Climbing, when you look at it objectively, and more specifically climbing movement, is ridiculously complex. There are a multitude of forces being applied in countless directions, changing constantly.
What’s more, and what differentiates climbing from other gymnastic activities, is the medium being used to move is constantly changing too. If you think of, say, a pommel horse or a football pitch, the horse or the field are uniform; the part that you are in contact with is uniform and predictable. With climbing, this isn’t the case. The holds you’re reaching for next are most likely totally different from the ones you’ve just left. Put simply, for any climber learning something new, there’s a lot to think about.
As coaches, this creates a new challenge: how do you teach people new techniques effectively? This can often be incredibly difficult, especially when working a project at the limit of the climber’s ability.
There is, of course, the useful method of demonstration but this does hinge on the coach being able to perform the technique in good style and as is often cited, you don’t need to be able to do it to be able to coach it. And, of course, this may not necessarily be the best way for your student to learn.
The VAK model
The VAK model is an old model that now seems to be being adapted and added to but for us, as climbing coaches, it still represents the three most likely methods of being able to convey information to a student. It is a simple acronym as follows:
- Visual. Someone who learns by seeing something done.
- Audial. Someone who learns by being told how to do something.
- Kinaesthetic. Someone who learns by doing something.
Now, you could analyse your student and establish, over time, what their preferred learning method is (not a bad thing to do with long term students) but most likely, you’ll be trying to hit each learning style in one fell swoop. You’ll talk to your student, demo what you’re trying to do (where possible) or perhaps show them a video and then get them to try it.
The problem with trying something on the wall is that it can be tricky to implement the aspect you’re trying to convey when your climber is finding it hard to hang on. It is still a useful model and something that we will always try and use to aid learning but it is possible to reinforce this with some simple floor exercises.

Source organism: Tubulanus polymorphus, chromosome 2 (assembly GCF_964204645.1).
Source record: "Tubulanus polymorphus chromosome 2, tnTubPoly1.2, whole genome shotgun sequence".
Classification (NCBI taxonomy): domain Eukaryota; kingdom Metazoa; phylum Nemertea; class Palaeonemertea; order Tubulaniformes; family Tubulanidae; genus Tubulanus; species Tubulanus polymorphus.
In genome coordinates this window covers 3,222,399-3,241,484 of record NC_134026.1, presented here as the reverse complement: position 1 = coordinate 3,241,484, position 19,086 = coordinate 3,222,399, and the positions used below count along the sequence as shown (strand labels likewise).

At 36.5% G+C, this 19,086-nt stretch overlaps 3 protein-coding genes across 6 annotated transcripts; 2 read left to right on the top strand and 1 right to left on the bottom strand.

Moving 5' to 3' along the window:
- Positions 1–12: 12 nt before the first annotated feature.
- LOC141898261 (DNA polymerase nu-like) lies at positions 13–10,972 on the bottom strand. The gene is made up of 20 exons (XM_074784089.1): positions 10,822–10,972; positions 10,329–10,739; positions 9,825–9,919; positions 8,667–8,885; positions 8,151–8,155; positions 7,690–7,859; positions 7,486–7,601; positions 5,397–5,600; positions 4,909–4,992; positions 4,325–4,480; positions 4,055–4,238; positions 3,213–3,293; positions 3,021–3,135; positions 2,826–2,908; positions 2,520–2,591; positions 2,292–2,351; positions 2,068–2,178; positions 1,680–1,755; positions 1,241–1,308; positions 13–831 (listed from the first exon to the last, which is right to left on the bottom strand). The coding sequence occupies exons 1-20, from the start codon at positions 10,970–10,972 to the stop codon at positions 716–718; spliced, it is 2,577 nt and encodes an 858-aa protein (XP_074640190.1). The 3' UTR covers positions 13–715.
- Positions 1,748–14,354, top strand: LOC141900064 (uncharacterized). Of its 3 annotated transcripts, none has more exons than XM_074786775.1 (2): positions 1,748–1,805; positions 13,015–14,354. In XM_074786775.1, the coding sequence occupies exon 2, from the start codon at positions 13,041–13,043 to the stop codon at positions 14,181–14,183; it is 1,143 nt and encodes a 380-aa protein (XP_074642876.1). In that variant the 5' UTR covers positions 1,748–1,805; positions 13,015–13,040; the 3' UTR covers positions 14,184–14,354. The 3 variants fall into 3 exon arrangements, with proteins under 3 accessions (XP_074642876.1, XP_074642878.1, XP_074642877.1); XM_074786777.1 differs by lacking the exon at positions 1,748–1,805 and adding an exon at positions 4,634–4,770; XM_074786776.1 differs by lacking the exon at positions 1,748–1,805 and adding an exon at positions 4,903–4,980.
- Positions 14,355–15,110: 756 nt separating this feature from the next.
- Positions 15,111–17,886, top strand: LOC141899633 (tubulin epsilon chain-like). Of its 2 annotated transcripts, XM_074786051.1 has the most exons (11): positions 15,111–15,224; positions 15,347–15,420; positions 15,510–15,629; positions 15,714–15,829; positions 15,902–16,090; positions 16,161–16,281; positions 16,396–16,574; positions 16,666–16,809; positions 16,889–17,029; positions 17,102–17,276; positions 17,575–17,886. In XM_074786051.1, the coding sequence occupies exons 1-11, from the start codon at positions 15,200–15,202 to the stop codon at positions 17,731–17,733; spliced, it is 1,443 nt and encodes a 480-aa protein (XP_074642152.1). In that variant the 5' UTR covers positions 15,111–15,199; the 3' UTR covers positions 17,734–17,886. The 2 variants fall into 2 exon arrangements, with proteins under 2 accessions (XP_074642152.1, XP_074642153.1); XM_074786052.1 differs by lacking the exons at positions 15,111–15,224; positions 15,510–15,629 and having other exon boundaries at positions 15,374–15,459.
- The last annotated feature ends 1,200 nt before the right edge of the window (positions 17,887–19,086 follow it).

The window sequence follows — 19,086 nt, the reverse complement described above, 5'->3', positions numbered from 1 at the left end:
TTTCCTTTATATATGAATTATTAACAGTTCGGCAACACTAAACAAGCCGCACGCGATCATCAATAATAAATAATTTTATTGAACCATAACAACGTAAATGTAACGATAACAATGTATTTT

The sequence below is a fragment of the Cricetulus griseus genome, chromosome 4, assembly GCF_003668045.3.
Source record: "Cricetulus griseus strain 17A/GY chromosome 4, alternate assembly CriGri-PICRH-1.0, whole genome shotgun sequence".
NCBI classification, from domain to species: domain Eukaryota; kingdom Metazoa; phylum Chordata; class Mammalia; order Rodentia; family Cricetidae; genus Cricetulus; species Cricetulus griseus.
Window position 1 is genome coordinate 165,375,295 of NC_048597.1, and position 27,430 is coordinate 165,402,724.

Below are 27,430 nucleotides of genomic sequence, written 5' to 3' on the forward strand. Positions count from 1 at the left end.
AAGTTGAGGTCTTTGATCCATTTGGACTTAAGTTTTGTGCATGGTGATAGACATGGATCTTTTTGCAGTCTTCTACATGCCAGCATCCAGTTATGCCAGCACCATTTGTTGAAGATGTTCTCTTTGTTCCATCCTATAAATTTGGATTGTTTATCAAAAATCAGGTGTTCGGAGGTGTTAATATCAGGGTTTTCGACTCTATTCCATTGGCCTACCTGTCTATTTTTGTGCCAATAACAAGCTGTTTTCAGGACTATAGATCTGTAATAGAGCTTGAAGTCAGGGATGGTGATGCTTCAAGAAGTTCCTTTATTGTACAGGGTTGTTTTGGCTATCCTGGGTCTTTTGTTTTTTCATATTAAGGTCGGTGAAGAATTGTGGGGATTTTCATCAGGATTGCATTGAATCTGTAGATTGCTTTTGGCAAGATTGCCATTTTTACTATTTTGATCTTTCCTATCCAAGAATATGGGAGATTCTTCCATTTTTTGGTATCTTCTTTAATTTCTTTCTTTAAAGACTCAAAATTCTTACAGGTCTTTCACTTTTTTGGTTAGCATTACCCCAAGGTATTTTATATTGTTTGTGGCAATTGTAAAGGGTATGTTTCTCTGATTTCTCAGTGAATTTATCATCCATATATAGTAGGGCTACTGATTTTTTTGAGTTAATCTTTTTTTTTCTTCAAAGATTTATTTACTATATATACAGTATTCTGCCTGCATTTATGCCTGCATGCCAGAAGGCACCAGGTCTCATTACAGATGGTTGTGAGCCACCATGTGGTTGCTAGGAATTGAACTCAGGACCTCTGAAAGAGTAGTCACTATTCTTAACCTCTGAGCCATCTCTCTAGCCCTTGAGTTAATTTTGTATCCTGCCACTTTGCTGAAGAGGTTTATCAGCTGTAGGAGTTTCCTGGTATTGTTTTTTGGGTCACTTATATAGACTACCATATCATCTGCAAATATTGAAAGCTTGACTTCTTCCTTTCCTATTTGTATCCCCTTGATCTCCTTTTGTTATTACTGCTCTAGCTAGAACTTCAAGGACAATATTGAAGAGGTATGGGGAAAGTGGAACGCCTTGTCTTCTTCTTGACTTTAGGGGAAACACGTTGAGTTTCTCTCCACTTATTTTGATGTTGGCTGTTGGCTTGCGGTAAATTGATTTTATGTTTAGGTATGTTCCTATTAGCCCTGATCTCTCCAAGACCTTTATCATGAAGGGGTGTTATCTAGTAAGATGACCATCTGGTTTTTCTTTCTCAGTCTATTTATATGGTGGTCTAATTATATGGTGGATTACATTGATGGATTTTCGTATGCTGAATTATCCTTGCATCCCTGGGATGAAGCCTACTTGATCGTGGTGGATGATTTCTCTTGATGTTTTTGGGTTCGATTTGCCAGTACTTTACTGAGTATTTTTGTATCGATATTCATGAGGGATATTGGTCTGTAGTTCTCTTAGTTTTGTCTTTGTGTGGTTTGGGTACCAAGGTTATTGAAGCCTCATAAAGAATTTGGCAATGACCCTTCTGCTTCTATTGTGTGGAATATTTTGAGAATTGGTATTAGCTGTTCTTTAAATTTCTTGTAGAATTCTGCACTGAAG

What are floor exercises?
As usual, this term could have multiple meanings so to clarify, i will define specifically what i mean in this context.
Floor exercises: simplifying complicated climbing movements into movements that can be performed standing on the floor.
So you take a climbing movement, boil it down to it’s key components and then come up with a floor exercise that demonstrates the idea that you want to convey. Pretty straight forward?
Let’s take an example that i often use: a floor exercise to demonstrate good dyno technique. Firstly, let’s look at a dyno in action. The first 30 seconds of this video is myself in Magic Wood, Switzerland:
It’s steep and the untrained eye may be drawn to focusing their attention on my hands and my torso but actually, the power comes almost totally from my legs. So how do we convey this into a floor exercise?
- Stand on the floor, feet shoulder width apart.
- Touch your toes.
- Jump as high as you can.
Break it down enough and this is, in essence, a dyno! Watch a beginner and it is something that is often missing; they try and generate a lot of the upward power by pulling with the arms.
If you wanted to elaborate on this, you could easily incorporate a small upward movement between stage 1 and stage 2 to generate some “spring” and some momentum or you could experiment with introducing some sideways movement, like moving weight onto one foot more than the other before jumping.
And that is, in essence, the premise behind floor exercises: simplifying movement and turning it into something you can practice standing on the floor.
Incorporating the Wall… But Still On The Floor